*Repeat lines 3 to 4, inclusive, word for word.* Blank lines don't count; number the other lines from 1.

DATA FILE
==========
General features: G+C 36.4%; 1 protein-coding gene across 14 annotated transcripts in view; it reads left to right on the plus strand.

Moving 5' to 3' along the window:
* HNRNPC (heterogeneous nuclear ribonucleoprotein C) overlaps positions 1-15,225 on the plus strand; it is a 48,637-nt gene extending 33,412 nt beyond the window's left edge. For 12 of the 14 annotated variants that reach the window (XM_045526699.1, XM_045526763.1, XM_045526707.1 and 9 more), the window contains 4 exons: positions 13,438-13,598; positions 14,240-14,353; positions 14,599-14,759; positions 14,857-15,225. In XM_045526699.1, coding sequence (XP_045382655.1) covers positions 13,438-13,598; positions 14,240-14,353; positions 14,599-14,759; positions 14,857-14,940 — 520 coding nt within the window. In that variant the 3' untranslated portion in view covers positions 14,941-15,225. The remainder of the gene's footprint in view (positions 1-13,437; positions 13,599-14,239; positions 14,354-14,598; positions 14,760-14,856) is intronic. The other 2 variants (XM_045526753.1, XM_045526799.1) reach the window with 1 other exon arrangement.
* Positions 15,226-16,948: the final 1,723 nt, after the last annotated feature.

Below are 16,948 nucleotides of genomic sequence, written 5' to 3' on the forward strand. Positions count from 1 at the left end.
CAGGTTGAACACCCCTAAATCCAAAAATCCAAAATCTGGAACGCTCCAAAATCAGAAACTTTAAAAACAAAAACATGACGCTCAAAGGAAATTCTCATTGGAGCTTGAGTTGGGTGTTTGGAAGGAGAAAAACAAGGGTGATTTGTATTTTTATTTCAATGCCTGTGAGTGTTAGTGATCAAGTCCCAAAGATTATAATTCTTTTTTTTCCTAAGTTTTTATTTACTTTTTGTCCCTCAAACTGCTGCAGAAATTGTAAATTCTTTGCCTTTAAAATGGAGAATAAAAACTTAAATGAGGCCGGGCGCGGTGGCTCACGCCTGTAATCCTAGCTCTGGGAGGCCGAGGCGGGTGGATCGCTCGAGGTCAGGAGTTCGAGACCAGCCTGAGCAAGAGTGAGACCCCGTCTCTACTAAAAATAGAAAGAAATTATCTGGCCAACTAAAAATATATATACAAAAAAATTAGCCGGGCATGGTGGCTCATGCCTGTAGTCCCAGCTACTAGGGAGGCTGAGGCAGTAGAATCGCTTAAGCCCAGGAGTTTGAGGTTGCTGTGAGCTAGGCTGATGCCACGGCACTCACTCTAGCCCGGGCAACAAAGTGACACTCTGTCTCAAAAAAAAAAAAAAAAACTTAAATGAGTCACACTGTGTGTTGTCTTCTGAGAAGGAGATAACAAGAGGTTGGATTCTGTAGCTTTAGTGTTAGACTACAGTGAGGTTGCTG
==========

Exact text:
* HNRNPC (heterogeneous nuclear ribonucleoprotein C) overlaps positions 1-15,225 on the plus strand; it is a 48,637-nt gene extending 33,412 nt beyond the window's left edge. For 12 of the 14 annotated variants that reach the window (XM_045526699.1, XM_045526763.1, XM_045526707.1 and 9 more), the window contains 4 exons: positions 13,438-13,598; positions 14,240-14,353; positions 14,599-14,759; positions 14,857-15,225. In XM_045526699.1, coding sequence (XP_045382655.1) covers positions 13,438-13,598; positions 14,240-14,353; positions 14,599-14,759; positions 14,857-14,940 — 520 coding nt within the window. In that variant the 3' untranslated portion in view covers positions 14,941-15,225. The remainder of the gene's footprint in view (positions 1-13,437; positions 13,599-14,239; positions 14,354-14,598; positions 14,760-14,856) is intronic. The other 2 variants (XM_045526753.1, XM_045526799.1) reach the window with 1 other exon arrangement.
* Positions 15,226-16,948: the final 1,723 nt, after the last annotated feature.